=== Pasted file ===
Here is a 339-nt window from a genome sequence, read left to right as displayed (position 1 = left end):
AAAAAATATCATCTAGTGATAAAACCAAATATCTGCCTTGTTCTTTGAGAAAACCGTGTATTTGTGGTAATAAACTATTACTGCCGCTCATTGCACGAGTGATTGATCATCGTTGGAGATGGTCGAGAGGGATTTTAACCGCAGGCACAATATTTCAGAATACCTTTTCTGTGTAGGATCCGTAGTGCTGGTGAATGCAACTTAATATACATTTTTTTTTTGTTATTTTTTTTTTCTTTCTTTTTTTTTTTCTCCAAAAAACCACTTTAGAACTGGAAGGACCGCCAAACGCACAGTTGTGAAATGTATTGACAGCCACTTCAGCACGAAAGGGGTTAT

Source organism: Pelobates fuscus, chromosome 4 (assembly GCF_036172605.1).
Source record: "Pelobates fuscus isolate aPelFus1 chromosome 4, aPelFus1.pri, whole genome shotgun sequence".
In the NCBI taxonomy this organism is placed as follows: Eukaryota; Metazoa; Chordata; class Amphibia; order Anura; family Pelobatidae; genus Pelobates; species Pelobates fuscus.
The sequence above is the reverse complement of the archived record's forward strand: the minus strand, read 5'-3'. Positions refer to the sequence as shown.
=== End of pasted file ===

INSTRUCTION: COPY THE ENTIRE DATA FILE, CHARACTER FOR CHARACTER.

Here is a 339-nt window from a genome sequence, read left to right as displayed (position 1 = left end):
AAAAAATATCATCTAGTGATAAAACCAAATATCTGCCTTGTTCTTTGAGAAAACCGTGTATTTGTGGTAATAAACTATTACTGCCGCTCATTGCACGAGTGATTGATCATCGTTGGAGATGGTCGAGAGGGATTTTAACCGCAGGCACAATATTTCAGAATACCTTTTCTGTGTAGGATCCGTAGTGCTGGTGAATGCAACTTAATATACATTTTTTTTTTGTTATTTTTTTTTTCTTTCTTTTTTTTTTTCTCCAAAAAACCACTTTAGAACTGGAAGGACCGCCAAACGCACAGTTGTGAAATGTATTGACAGCCACTTCAGCACGAAAGGGGTTAT

Source organism: Pelobates fuscus, chromosome 4 (assembly GCF_036172605.1).
Source record: "Pelobates fuscus isolate aPelFus1 chromosome 4, aPelFus1.pri, whole genome shotgun sequence".
In the NCBI taxonomy this organism is placed as follows: Eukaryota; Metazoa; Chordata; class Amphibia; order Anura; family Pelobatidae; genus Pelobates; species Pelobates fuscus.
The sequence above is the reverse complement of the archived record's forward strand: the minus strand, read 5'-3'. Positions refer to the sequence as shown.